“South Africans may one day have to make do with significantly less water per capita. For a country already using almost all its available water resources, this would be a dramatic change.” 

“On current trends, South Africans may one day have to make do with significantly less water per capita. For a country already using almost all its available water resources, this would be a dramatic change, with far-reaching implications for households, businesses, communities and government,” it says.

The unions took a more strident line in statements issued after water experts presented seminars to their United Association of South Africa (UASA) and Federation of Unions of South Africa (Fedusa).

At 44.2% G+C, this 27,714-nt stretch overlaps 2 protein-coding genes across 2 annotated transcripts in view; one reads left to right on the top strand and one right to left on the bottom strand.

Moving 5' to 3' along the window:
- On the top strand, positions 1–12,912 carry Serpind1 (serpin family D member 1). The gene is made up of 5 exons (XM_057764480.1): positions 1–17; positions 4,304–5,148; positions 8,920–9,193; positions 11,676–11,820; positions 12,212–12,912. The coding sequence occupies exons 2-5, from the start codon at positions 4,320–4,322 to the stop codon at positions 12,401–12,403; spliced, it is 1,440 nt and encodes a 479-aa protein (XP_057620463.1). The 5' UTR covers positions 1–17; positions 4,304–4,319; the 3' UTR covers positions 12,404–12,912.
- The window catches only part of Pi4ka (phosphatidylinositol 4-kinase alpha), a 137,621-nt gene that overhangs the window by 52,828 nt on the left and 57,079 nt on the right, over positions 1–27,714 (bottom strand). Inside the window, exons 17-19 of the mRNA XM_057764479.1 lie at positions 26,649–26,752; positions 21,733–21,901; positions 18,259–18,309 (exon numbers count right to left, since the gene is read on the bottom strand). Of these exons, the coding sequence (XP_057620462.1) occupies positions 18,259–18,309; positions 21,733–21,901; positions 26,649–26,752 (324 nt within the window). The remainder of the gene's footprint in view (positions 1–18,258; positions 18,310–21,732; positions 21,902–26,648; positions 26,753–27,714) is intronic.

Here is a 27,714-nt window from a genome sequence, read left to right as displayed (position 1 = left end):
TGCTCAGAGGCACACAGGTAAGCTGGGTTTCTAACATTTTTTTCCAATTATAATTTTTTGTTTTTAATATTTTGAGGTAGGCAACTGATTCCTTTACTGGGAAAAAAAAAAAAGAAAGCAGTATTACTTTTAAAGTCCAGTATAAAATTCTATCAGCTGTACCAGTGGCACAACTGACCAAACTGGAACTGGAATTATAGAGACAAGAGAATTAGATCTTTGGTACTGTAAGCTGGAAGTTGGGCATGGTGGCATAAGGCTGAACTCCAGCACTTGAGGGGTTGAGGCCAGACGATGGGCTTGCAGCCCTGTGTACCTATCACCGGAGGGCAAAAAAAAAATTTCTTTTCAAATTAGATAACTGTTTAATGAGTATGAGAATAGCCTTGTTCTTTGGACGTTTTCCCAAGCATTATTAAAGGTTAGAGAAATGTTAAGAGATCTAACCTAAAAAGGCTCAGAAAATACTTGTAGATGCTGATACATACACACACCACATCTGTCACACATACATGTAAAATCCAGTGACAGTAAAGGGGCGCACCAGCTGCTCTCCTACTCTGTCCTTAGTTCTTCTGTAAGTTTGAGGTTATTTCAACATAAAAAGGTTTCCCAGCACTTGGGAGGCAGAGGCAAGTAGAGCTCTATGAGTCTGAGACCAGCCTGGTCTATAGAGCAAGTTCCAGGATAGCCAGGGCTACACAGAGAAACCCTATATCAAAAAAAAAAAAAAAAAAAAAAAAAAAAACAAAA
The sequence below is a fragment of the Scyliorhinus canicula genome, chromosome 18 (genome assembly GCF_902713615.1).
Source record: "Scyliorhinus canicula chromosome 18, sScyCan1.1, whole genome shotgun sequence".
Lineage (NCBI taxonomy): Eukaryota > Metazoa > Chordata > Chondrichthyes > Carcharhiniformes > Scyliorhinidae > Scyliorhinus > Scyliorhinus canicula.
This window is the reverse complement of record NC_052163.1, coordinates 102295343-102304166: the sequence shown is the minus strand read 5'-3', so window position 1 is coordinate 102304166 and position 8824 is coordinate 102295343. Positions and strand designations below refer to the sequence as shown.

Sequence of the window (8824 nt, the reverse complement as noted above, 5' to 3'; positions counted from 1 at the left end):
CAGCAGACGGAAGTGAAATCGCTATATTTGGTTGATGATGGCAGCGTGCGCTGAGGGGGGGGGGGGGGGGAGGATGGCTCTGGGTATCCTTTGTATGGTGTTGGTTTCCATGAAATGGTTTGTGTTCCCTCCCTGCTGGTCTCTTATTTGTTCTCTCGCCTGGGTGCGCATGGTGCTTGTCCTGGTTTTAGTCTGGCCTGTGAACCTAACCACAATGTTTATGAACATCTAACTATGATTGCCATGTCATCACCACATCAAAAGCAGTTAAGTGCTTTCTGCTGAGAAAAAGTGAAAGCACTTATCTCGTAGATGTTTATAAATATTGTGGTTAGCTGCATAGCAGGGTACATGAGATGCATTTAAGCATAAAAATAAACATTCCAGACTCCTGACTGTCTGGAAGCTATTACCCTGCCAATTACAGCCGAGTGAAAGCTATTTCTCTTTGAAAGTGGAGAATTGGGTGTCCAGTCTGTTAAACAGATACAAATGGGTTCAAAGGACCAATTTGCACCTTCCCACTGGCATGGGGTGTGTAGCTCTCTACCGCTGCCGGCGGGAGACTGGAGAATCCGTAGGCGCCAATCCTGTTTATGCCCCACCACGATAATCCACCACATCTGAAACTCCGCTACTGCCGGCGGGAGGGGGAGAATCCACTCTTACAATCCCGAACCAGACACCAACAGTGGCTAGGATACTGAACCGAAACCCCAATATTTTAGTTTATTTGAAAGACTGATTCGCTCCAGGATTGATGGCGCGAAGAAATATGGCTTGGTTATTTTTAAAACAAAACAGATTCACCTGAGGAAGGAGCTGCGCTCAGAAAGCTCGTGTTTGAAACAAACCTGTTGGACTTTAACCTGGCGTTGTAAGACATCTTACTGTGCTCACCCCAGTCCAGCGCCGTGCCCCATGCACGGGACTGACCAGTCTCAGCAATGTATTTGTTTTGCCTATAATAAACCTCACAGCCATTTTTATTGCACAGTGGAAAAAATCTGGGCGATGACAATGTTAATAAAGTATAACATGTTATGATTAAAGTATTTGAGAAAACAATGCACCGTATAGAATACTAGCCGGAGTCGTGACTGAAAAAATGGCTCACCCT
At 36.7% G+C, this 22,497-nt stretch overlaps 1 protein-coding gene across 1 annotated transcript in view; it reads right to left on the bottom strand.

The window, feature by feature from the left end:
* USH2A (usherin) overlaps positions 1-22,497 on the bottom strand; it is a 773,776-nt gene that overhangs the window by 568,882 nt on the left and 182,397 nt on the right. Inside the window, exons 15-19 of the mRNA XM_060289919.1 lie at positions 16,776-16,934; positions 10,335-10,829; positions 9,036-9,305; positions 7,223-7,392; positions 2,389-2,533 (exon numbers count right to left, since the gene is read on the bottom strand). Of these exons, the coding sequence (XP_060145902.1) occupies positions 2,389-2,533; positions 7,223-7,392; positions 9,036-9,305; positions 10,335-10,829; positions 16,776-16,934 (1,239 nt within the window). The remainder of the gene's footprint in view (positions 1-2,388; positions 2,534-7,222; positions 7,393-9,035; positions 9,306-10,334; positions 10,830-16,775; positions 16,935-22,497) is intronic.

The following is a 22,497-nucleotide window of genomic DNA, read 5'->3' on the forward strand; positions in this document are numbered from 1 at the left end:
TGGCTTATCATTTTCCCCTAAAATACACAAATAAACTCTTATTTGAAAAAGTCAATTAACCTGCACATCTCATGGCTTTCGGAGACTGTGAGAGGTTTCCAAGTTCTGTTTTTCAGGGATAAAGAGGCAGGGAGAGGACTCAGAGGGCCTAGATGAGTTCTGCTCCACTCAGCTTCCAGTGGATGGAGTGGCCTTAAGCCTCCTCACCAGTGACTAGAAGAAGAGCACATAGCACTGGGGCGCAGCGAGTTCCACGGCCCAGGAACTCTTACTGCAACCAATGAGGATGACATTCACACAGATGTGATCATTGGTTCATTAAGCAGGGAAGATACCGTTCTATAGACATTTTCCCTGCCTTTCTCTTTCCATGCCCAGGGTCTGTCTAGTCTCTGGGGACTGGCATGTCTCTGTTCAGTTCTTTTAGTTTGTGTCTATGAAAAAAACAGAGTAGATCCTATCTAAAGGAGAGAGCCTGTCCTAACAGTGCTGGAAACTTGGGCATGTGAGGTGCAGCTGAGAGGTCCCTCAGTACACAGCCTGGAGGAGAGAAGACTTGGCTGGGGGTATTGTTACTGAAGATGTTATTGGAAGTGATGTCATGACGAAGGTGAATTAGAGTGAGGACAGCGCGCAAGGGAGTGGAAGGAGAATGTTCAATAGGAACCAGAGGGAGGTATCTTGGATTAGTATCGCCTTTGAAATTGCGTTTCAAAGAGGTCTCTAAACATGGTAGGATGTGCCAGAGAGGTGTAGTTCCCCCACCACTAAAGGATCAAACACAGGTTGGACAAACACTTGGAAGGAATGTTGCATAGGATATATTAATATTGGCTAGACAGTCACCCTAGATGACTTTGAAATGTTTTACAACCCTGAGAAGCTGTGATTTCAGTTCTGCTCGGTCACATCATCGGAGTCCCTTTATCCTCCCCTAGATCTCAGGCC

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Small dam on the Orange River near Upington, heartland of South Africa’s dry country.

NGS stock photo by Michael Fay

With research showing South Africa is using 98 percent of its available water supply, UASA president Costa Raftaploulos has been quoted by The Star newspaper in Johannesburg as saying, “South Africa sits on a water time bomb which will affect each and every person within her borders. Enough has been said to confirm that we are dealing with a problem of gigantic proportions.”

“South Africa sits on a water time bomb which will affect each and every person within her borders. Enough has been said to confirm that we are dealing with a problem of gigantic proportions.”